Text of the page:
The women’s Six Nations runs concurrently with the men’s tournament but matches are staged at different venues and female players often have to deal with inferior facilities and playing conditions.

“Women play in the Six Nations exactly the same as men do, the exact same dates, the exact same teams, the tournament follows the exact same structure. But you don’t get provided with the same quality of venue or the quality of changing rooms.”

Former Scotland international Jemma Forsyth spoke to EN4 News about the inequality between the men’s and women’s Six Nations tournaments

 

Last month there was controversy after Wales’ team were left without hot water following their Six Nations match against Ireland, while Scotland and England’s rearranged fixture, postponed due to Storm Ciara, was played behind closed doors even though the men’s match went ahead in front of a capacity crowd at Murrayfield.

The Six Nations also has the widest gender pay gap out of the UK’s biggest sporting competitions, with the winner of the men’s tournament receiving £5 million while the winner of the winning women receive nothing.

Forsyth made more than 20 international appearances for Scotland over two spells but was forced to quit because she could not balance playing rugby with a full-time job, and she said that further investment in the women’s game would help close the gap.

“Rugby is a business at the end of the day, and if they don’t see women’s rugby bringing in money then they are not necessarily going to spend the same money on women’s rugby that they would on men,” she said.

“But to counter that, if you don’t put the money in then you won’t get the same following as what the men get.

“So I think they’ve got to invest more, which I do genuinely believe Scottish Rugby has started to do. They’re definitely going in the right direction with investing more and it has started to grow, and I think it will continue to if the investment is there.”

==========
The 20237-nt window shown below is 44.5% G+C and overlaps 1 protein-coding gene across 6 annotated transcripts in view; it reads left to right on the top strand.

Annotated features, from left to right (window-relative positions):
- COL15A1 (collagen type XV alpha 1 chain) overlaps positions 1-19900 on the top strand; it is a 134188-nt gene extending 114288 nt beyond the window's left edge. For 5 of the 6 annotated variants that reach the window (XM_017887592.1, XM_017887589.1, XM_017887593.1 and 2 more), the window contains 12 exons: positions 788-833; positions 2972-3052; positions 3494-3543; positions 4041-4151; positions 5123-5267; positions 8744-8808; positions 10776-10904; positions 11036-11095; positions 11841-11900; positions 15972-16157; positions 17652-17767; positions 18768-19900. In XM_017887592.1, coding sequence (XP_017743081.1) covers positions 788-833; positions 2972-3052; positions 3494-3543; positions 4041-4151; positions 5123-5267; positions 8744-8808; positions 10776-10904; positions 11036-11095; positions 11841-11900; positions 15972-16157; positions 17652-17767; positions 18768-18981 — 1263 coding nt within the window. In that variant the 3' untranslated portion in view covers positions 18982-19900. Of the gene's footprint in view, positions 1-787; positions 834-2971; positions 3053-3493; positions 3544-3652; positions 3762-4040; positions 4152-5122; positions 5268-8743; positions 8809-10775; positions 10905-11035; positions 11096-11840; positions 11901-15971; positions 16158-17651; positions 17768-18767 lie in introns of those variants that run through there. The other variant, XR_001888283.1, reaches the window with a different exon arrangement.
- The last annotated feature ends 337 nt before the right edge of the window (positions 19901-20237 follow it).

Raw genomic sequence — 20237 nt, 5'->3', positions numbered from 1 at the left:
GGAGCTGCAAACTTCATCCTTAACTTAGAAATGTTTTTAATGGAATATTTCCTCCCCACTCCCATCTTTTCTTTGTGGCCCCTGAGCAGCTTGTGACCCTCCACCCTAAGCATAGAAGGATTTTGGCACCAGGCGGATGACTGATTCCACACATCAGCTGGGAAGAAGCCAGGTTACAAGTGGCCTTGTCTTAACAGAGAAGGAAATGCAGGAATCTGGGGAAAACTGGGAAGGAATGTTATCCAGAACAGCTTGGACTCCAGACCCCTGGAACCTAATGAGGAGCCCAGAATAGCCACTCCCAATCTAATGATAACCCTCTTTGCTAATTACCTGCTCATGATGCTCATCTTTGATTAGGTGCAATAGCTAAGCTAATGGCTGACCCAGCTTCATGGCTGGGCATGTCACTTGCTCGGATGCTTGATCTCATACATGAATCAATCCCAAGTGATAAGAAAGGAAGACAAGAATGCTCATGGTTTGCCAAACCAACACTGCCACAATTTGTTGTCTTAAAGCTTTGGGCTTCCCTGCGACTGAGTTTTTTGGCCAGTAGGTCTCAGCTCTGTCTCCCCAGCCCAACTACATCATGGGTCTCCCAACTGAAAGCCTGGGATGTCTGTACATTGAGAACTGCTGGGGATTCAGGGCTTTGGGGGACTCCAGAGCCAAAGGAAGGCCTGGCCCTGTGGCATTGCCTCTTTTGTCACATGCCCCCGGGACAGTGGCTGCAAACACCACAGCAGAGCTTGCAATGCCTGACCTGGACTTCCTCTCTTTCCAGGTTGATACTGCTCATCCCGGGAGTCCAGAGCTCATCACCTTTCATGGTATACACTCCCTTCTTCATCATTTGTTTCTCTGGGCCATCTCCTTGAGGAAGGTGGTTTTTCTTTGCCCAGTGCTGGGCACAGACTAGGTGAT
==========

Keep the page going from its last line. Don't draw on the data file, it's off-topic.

Julie Inglis, board trustee of Scottish Women in Sport, called on rugby’s governing bodies and the Six Nations organisers to address the inequality.

“It’s quite evident that the Six Nations tournaments are being treated very differently,” Inglis told EN4 News. “Women’s rugby is not taken as seriously as it should be.”

Inglis also stressed that the problem isn’t exclusive to international rugby.

“I can’t say this for every rugby club but there are certainly many where they are treated very differently and the women are almost not taken seriously.

“There needs to be change at board level and committee level all the way through the sport.”

The Scottish Rugby Union supports up 10 female players with professional contracts. England and France are the only women’s Six Nations teams to offer professional contacts to their full squad.

Scotland play France in their third match of the campaign at Scotstoun on Saturday.

Homelessness in Scotland deemed “health epidemic” by Scottish minister

The Scottish Government must do more to combat homelessness, an opposition MSP has told EN4 News.

Homelessness deaths in Scotland rose by 19% between 2017 and 2018, according to a report published this week.

The number of deaths increased from an estimated 164 to an estimated 195 over the period studied.

Liberal Democrat MSP Alex Cole-Hamilton challenged the First Minister over the issue at FMQ’s on Thursday and has now said that the government’s policy implementation isn’t going far enough.

“The First Minister has outlined her plans for Housing First, and it is a good first step but 830 people in Housing First isn’t going to cure the disease of homelessness.